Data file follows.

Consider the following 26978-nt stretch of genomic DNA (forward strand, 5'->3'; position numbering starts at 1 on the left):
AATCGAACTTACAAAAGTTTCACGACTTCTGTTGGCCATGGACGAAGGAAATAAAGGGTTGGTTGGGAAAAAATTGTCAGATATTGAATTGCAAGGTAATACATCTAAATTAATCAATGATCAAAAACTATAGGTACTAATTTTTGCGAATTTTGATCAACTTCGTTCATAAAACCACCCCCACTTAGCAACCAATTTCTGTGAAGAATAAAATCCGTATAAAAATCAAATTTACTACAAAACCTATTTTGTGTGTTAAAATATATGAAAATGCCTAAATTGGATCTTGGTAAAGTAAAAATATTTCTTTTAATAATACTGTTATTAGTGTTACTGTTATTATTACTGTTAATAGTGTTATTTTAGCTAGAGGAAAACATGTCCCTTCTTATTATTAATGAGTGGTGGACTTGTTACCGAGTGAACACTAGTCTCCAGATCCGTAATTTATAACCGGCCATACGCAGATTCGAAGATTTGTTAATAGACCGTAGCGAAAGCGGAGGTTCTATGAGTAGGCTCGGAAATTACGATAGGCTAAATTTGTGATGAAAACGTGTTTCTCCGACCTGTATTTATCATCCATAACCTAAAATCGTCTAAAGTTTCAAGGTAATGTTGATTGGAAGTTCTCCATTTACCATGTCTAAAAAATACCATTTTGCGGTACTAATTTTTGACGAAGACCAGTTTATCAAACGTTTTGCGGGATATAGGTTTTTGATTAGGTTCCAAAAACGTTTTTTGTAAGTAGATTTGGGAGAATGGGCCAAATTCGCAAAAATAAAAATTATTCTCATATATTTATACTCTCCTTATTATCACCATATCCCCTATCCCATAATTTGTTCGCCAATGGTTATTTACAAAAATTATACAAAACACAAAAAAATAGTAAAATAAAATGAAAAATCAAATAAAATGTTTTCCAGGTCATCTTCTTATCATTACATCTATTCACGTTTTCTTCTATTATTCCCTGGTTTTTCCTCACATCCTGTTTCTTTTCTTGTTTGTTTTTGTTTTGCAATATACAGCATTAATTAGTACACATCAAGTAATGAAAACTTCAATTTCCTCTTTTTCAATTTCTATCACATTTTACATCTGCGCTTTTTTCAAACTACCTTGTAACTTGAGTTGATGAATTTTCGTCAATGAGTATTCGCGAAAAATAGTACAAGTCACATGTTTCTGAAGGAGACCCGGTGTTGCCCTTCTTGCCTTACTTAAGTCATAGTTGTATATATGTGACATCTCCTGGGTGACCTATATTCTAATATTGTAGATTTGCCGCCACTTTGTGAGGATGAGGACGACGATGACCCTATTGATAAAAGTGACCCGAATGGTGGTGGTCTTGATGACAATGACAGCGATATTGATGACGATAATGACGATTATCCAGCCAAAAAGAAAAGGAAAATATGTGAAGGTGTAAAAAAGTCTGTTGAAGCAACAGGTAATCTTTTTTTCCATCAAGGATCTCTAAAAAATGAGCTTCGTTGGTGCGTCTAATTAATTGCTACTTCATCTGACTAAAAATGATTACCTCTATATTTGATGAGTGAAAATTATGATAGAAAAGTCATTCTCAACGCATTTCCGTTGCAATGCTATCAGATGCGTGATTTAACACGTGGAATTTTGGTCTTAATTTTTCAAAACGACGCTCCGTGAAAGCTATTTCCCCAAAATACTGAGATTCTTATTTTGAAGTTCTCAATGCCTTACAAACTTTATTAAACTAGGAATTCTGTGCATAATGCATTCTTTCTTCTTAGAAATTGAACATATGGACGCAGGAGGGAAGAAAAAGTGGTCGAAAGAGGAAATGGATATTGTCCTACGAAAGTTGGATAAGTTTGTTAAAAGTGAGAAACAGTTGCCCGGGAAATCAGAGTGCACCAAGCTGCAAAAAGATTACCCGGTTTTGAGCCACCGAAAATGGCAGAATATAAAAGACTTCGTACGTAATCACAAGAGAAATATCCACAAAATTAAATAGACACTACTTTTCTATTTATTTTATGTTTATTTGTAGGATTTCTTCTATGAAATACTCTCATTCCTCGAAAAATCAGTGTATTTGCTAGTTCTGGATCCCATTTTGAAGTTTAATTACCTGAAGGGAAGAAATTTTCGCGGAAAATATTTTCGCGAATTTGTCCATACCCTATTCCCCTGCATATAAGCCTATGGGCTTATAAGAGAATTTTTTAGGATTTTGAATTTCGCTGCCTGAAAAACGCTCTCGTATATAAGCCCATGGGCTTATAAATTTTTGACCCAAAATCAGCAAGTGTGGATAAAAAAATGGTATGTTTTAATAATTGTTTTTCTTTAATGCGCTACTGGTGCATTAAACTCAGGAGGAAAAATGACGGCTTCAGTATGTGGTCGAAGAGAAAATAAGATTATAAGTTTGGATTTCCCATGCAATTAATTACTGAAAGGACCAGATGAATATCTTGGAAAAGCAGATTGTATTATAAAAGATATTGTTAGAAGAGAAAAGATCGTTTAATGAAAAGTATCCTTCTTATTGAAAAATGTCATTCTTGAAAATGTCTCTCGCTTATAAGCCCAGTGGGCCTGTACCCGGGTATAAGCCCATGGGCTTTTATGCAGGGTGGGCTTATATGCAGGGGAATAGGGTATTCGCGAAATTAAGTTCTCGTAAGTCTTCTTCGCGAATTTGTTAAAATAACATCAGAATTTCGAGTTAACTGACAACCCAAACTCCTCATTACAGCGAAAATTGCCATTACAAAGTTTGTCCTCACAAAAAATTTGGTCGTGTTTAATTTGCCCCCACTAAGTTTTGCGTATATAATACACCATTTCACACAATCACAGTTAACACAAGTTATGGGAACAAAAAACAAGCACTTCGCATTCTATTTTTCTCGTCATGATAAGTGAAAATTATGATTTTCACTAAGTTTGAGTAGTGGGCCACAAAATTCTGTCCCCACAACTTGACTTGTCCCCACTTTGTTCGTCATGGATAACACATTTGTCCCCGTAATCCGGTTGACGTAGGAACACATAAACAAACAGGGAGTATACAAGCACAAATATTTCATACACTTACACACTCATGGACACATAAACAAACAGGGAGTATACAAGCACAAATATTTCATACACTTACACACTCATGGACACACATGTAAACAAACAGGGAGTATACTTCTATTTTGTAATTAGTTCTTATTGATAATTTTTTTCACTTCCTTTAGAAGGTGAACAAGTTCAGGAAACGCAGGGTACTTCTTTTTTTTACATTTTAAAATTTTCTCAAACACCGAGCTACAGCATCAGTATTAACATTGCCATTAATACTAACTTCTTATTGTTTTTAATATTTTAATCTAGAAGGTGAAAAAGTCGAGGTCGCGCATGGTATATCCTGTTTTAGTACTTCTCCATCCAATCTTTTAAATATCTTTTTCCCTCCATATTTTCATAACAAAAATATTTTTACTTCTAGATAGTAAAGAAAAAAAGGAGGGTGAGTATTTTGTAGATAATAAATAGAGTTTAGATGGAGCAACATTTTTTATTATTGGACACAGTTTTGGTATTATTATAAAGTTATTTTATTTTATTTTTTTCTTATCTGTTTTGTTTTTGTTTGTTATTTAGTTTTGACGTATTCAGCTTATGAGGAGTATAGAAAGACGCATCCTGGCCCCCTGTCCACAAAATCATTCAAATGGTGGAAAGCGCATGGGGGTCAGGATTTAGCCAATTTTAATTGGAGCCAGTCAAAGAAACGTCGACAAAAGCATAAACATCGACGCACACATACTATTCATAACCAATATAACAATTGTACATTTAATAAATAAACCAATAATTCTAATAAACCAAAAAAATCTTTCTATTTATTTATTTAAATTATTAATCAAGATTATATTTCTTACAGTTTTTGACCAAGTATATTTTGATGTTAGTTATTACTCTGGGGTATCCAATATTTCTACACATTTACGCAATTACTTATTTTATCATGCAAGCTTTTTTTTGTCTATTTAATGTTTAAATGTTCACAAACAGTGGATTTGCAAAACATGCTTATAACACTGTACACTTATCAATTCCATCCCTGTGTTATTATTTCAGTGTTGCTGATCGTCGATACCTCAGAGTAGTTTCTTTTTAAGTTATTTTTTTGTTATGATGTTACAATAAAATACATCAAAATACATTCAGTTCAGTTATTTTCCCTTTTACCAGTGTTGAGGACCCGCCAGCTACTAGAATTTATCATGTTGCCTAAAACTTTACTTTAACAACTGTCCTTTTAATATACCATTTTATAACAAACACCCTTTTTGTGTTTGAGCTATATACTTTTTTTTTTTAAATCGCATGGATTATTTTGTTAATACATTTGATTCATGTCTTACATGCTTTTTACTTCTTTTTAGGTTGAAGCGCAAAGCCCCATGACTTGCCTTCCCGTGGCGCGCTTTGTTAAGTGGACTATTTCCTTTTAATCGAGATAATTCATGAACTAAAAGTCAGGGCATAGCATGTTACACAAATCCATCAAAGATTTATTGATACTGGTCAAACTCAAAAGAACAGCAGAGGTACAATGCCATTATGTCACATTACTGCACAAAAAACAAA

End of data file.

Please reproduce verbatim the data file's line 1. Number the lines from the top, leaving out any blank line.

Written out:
Consider the following 26978-nt stretch of genomic DNA (forward strand, 5'->3'; position numbering starts at 1 on the left):